Second, and here’s what evidently happened with the George elections story: the “source” said “not for attribution,” meaning that you can quote what I’m telling you, but you cannot identify me by name or position. Or maybe not even the office in which I serve. The reporters will, or should, need to know how the source “knows” the information is true (were you on the call or were you just “read” the call notes,” for example). People who want to talk want to be protected from the consequences of their disclosure.
Third, there is something called “on background.” This is common in the journalist-government official relationship. It means the reporter won’t quote or cite the official’s name or title, but wants to understand the issue so he/she knows how to pursue or focus on it. Going on “deep background” often means that you can’t use what I tell you in a story, it is not for publication, but I’m sharing it to help guide you. Reporters and sources sometimes negotiate their way through an interview, or series of interviews, to decide what’s for attribution, what’s not, and what is on deep background.
Fourth and finally, on rare occasions, media will call a source as they’re wrapping up saying, “I need someone to say this,” for attribution or not, to put a bow on their story. They actually don’t want to manufacture a quote, but that’s in effect what they’re doing with the help of an accomplice.
This is important: While journalists need and cultivate sources, lots of people like the power that can come with cultivating a journalist.
Lots of “experts” have learned the “sourcing” game with media. Would-be sources (experts in or out of government) with expertise or established credibility call reporters in hopes of influencing their perception of people, events, and what they cover and publish. Much of it is straightforward and starts innocently enough. Trust is verified and established. As with any personal relationship, after a while, reporters can carelessly take a source’s word for something when they shouldn’t, especially when they’re motivated to sell or push a narrative. Malevolent sources can even recruit other sources to “corroborate” narratives and assertions, to meet a reporter’s “need” for extra sourcing. Conversely, such “sources” can discredit other sources pushing a counter-narrative. It has become a sophisticated business. And you can see how things can go wrong.
It starts to go bad when the pressure to push a narrative becomes more important than the truth.
Something else: just because you tell a reporter something is “not for attribution,” it doesn’t mean the reporter has to honor it. It’s like a contract – the reporter has to agree to the conditions. Many an interviewee has been burned by not understanding that basic contractual understanding.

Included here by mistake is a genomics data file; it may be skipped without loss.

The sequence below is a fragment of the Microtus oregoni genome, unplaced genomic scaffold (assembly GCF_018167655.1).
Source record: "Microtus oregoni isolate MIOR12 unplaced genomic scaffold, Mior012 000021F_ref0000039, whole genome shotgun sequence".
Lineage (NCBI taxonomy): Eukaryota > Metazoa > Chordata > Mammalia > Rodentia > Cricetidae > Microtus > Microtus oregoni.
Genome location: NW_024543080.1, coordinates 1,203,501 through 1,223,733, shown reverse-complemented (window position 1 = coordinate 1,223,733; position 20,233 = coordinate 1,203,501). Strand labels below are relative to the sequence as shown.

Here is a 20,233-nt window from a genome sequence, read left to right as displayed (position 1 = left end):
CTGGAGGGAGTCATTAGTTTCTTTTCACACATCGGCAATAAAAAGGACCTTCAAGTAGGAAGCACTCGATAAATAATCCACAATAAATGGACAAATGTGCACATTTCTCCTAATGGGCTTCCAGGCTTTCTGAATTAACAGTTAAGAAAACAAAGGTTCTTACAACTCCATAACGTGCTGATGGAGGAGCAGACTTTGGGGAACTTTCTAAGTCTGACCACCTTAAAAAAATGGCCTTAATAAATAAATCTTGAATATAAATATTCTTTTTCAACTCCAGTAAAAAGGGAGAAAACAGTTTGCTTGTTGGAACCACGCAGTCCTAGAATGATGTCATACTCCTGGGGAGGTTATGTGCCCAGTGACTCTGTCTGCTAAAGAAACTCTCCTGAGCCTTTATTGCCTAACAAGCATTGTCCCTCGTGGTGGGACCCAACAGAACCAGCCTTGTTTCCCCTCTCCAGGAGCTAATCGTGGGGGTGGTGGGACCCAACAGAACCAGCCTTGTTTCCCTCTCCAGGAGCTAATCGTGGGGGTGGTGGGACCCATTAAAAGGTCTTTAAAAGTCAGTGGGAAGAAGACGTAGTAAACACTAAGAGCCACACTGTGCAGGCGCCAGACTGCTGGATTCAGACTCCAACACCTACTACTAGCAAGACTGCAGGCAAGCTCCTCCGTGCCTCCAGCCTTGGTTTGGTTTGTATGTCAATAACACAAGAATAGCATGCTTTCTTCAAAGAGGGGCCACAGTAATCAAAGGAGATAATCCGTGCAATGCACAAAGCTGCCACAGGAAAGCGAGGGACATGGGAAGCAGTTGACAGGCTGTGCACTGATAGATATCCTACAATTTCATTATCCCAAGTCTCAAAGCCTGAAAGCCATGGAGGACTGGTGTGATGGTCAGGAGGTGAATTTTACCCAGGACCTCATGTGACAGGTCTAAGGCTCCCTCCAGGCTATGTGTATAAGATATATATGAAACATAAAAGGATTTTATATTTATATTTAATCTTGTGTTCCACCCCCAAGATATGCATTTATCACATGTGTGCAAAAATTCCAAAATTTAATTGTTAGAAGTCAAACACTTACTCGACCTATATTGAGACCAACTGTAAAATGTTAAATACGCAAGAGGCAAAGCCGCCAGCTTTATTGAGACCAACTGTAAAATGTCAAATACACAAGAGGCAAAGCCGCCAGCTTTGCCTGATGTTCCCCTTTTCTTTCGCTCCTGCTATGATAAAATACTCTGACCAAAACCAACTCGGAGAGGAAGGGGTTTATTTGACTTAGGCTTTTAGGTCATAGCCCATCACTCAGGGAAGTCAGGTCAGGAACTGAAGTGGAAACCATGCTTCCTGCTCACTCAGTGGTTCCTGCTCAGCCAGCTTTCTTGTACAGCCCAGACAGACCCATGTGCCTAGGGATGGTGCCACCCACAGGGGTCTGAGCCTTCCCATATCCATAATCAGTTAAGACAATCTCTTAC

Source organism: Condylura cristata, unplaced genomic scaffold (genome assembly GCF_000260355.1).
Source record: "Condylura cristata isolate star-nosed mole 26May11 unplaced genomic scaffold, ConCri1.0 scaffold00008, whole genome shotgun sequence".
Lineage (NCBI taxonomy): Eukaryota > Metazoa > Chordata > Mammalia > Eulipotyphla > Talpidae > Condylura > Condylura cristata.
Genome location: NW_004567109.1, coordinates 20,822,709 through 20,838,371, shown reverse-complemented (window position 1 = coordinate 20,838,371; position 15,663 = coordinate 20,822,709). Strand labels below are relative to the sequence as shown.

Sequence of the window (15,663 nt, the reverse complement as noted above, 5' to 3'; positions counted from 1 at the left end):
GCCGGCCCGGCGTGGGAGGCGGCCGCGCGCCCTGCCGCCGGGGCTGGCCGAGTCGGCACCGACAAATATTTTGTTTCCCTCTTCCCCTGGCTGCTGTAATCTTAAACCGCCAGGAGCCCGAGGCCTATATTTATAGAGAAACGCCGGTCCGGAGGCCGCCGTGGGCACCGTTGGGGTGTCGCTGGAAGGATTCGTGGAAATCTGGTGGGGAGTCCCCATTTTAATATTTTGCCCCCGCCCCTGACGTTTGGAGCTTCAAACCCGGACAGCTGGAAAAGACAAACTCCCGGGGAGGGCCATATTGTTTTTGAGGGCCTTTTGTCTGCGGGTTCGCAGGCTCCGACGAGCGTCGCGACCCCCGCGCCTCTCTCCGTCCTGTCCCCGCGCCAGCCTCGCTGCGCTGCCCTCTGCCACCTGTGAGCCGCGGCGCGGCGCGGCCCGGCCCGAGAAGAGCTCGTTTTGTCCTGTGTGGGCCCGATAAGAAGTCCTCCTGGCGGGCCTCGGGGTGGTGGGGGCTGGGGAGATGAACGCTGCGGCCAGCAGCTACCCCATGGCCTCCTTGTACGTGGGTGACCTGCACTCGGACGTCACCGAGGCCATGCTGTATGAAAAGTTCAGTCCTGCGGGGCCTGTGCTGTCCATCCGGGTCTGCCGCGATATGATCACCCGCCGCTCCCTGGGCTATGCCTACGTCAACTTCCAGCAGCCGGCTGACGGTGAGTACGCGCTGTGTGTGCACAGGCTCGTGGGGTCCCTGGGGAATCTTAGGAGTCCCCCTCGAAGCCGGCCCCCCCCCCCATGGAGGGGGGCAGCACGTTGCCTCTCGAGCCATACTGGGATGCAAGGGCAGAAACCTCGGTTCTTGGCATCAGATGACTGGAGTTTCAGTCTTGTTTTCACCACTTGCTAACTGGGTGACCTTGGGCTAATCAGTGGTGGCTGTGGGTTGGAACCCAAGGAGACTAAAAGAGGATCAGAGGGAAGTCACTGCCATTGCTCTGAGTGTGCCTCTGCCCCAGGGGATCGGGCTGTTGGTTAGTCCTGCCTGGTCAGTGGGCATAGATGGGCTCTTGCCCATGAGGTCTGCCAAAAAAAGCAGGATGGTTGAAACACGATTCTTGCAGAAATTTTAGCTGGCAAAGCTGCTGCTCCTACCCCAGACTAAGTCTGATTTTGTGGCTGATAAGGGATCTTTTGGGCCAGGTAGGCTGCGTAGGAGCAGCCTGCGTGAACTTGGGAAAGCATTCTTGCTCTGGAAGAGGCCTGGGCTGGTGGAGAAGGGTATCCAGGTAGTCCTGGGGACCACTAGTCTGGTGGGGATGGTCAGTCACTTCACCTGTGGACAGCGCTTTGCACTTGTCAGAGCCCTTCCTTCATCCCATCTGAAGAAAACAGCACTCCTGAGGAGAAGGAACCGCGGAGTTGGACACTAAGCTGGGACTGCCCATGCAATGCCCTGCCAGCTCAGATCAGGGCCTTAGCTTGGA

Often, you can adopt different rules to different parts of the interview. It is not common to find a source’s name on the record with one aspect of the story, but become an “anonymous source” or provide background “not for attribution” elsewhere. I have a theory that information is “anonymously sourced” elsewhere in the story being quoted publicly.
Here’s the thing: when a reporter walks into an editor’s office with a story based in part or even exclusively on “anonymous sources,” usually red flags go up, or should. Did you corroborate the information? Do you trust the source? How confident are you? The editor has to make a judgment call based on what the reporter is telling them.
And sometimes that judgment call is wrong. Especially when you’re paper is more interested in pushing narratives instead of the truth. “Democracy dies in darkness,” indeed, Washington Post. It also dies when officials say things or handle records in a manner that raises questions about their own integrity, or lack thereof. Looking at you, Georgia, and US House impeachment managers.
But here’s the takeaway: do not take any major “breaking story” at face value. Make no judgments until the facts begin to emerge, usually in a day or two (sometimes it takes longer). Stories change. sometimes a lot. Question everything. Learn to be a discerning consumer of media, no matter the source. A relentless pursuit of truth isn’t just the media’s job – it’s your responsibility, too. And that is especially true for our elected officials.
After all, as we now sadly know, sources will lie or mislead to promote or protect narratives, people, or worse. And sadly, too many reporters these days are all too happy to help them.